-- The state Senate has voted to bar private communications between Coastal Commission members and developers, environmentalists and others.

-- Michael Hiltzik: As Lake Mead dwindles, can an interstate water war be far behind?


-- The Supreme Court ruled 7-1 that prosecutors in Georgia intentionally kept blacks off a jury. Justice Clarence Thomas was the sole dissenter.

-- Nearly 1,400 people have been shot in Chicago so far this year. The city is bracing for more violence in the summer.

-- The acquittal of a Baltimore city police officer on four charges related to Freddie Gray’s arrest and death has left activists frustrated and legal experts with shaky confidence about five additional cases moving forward.

-- Bill Cosby is due in court today. Here are excerpts from his deposition in the case.

-- Human rights groups say Saudi Arabia improperly used U.S.-made cluster bombs in Yemen, posing a danger to civilians after a cease-fire.

-- In the fight against Type 2 diabetes, research points to treating the brain. But don’t expect treatments to change anytime soon.


-- “I had to deal with the Israeli military, the Palestinian Authority and Hamas”: Shooting a feature film in Gaza for the first time in 20 years was risky business.

-- The Who is 50 and still fabulous in Anaheim. Next stop: Staples Center in L.A.

-- A cello festival calls it a wrap, with 109 cellos and one obsession in Walt Disney Concert Hall.


-- The date on the milk carton says it’s expired, but is it? A federal bill would bring uniform standards to frequently misunderstood food-expiration labels.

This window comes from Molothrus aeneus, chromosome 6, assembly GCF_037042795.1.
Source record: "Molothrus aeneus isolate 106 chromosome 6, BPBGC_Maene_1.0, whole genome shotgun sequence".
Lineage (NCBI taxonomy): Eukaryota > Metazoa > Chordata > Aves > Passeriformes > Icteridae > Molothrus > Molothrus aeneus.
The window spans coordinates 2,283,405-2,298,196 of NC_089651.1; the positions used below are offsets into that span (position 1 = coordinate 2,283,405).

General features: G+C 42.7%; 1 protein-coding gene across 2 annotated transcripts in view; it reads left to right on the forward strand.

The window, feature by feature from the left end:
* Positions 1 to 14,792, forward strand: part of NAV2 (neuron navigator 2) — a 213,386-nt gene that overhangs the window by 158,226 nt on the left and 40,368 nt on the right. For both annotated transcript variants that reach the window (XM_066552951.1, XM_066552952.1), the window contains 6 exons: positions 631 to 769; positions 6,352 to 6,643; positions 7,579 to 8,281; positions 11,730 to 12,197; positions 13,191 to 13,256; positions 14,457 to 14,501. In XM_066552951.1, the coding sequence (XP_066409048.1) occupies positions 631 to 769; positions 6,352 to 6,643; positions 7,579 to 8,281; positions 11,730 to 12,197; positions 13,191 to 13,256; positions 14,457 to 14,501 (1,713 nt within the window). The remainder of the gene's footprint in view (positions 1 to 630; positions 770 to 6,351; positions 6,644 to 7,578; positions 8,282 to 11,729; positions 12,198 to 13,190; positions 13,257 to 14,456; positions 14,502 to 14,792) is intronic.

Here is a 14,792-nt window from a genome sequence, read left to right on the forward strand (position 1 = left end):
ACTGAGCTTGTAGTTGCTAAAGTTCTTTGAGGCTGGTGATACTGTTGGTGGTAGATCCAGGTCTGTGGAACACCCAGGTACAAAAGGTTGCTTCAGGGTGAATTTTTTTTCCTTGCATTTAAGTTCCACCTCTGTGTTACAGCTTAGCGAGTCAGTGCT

-- L.A. billionaire Patrick Soon-Shiong, already trying to cure cancer, dives into a newspaper takeover fight. He’s invested $70.5 million in the owner of The Times.

-- Facebook status update: The company says an internal investigation reveals no evidence of bias against conservative topics.


-- The Golden State Warriors’ Draymond Green avoided a suspension but was fined $25,000 fine for kicking the Oklahoma Thunder’s Steven Adams. The NBA playoff series resumes tonight.

-- Jordan Wilimovsky has taken the long route — marathon swimming — to the Rio Olympics.


-- All of The Times’ endorsements in California’s June 7 election.

-- President Obama’s pivot to Asia is working.

-- Scenes from the first train from Santa Monica to downtown L.A. in 63 years.


-- ProPublica finds that risk assessment scores used in courtrooms during criminal sentencing are unreliable and more likely to falsely flag black defendants as future criminals.

-- A professor explains why she gives gifts to her students at the end of the semester. (Washington Post)

-- The history of how Chinese steam table buffets came to proliferate in Mexico City. (Eater)


On Interstate 80 in Berkeley, the Highway Patrol went on a wild-goose chase. Or to be more accurate, a wild-baby-geese chase. The officers blocked all of I-80’s lanes on Sunday morning, as three patrol vehicles persuaded the gaggle of baby geese to pull over to the right-hand shoulder. “We returned them to their natural habitat,” said one CHP officer. “Nobody was taken into custody.” See the video of the “slowest pursuit ever” here.

Please send comments and ideas to Davan Maharaj.